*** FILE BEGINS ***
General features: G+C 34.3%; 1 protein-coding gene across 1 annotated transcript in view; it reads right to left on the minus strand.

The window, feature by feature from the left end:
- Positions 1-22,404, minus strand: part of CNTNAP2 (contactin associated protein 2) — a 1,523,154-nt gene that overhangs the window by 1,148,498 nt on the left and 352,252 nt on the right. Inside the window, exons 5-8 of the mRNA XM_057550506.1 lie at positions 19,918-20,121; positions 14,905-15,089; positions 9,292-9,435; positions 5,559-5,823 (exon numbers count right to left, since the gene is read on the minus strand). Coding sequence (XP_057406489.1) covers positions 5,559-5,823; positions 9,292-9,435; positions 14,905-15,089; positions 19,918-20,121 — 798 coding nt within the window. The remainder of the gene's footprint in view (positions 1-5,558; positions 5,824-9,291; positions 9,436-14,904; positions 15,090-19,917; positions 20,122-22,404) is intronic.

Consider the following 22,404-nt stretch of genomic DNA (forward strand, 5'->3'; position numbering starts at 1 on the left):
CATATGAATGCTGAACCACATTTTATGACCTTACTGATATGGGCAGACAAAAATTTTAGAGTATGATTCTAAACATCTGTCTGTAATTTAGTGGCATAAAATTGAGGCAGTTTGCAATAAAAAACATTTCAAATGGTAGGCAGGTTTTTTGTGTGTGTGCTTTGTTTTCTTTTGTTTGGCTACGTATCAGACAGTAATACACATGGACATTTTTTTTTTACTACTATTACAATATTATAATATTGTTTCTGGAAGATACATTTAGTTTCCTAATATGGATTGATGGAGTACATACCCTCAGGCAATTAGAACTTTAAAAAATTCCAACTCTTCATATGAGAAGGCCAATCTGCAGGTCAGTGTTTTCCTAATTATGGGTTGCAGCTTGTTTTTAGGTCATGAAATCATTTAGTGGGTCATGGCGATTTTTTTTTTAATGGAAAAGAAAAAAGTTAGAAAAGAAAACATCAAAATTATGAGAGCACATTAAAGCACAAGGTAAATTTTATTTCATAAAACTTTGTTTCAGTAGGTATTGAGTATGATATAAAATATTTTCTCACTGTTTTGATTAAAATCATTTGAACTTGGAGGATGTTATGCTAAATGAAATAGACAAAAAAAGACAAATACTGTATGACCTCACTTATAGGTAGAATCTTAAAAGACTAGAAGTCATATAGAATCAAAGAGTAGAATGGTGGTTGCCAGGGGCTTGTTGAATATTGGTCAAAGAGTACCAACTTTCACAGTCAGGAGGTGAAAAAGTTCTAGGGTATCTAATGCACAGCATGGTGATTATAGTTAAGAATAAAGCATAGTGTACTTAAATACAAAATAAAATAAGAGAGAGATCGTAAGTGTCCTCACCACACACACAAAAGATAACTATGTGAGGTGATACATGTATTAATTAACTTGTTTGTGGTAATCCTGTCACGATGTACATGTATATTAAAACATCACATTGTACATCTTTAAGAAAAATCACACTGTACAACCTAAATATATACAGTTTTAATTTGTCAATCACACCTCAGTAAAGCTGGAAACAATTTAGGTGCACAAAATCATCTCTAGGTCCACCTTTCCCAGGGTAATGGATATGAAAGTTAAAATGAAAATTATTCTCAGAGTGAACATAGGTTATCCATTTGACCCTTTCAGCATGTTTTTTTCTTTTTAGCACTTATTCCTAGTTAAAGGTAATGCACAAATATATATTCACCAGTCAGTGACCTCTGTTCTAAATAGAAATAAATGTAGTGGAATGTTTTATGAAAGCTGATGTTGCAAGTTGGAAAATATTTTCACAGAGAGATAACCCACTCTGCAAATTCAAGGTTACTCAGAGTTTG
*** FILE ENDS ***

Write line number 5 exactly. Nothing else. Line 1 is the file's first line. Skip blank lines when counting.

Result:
CATATGAATGCTGAACCACATTTTATGACCTTACTGATATGGGCAGACAAAAATTTTAGAGTATGATTCTAAACATCTGTCTGTAATTTAGTGGCATAAAATTGAGGCAGTTTGCAATAAAAAACATTTCAAATGGTAGGCAGGTTTTTTGTGTGTGTGCTTTGTTTTCTTTTGTTTGGCTACGTATCAGACAGTAATACACATGGACATTTTTTTTTTACTACTATTACAATATTATAATATTGTTTCTGGAAGATACATTTAGTTTCCTAATATGGATTGATGGAGTACATACCCTCAGGCAATTAGAACTTTAAAAAATTCCAACTCTTCATATGAGAAGGCCAATCTGCAGGTCAGTGTTTTCCTAATTATGGGTTGCAGCTTGTTTTTAGGTCATGAAATCATTTAGTGGGTCATGGCGATTTTTTTTTTAATGGAAAAGAAAAAAGTTAGAAAAGAAAACATCAAAATTATGAGAGCACATTAAAGCACAAGGTAAATTTTATTTCATAAAACTTTGTTTCAGTAGGTATTGAGTATGATATAAAATATTTTCTCACTGTTTTGATTAAAATCATTTGAACTTGGAGGATGTTATGCTAAATGAAATAGACAAAAAAAGACAAATACTGTATGACCTCACTTATAGGTAGAATCTTAAAAGACTAGAAGTCATATAGAATCAAAGAGTAGAATGGTGGTTGCCAGGGGCTTGTTGAATATTGGTCAAAGAGTACCAACTTTCACAGTCAGGAGGTGAAAAAGTTCTAGGGTATCTAATGCACAGCATGGTGATTATAGTTAAGAATAAAGCATAGTGTACTTAAATACAAAATAAAATAAGAGAGAGATCGTAAGTGTCCTCACCACACACACAAAAGATAACTATGTGAGGTGATACATGTATTAATTAACTTGTTTGTGGTAATCCTGTCACGATGTACATGTATATTAAAACATCACATTGTACATCTTTAAGAAAAATCACACTGTACAACCTAAATATATACAGTTTTAATTTGTCAATCACACCTCAGTAAAGCTGGAAACAATTTAGGTGCACAAAATCATCTCTAGGTCCACCTTTCCCAGGGTAATGGATATGAAAGTTAAAATGAAAATTATTCTCAGAGTGAACATAGGTTATCCATTTGACCCTTTCAGCATGTTTTTTTCTTTTTAGCACTTATTCCTAGTTAAAGGTAATGCACAAATATATATTCACCAGTCAGTGACCTCTGTTCTAAATAGAAATAAATGTAGTGGAATGTTTTATGAAAGCTGATGTTGCAAGTTGGAAAATATTTTCACAGAGAGATAACCCACTCTGCAAATTCAAGGTTACTCAGAGTTTG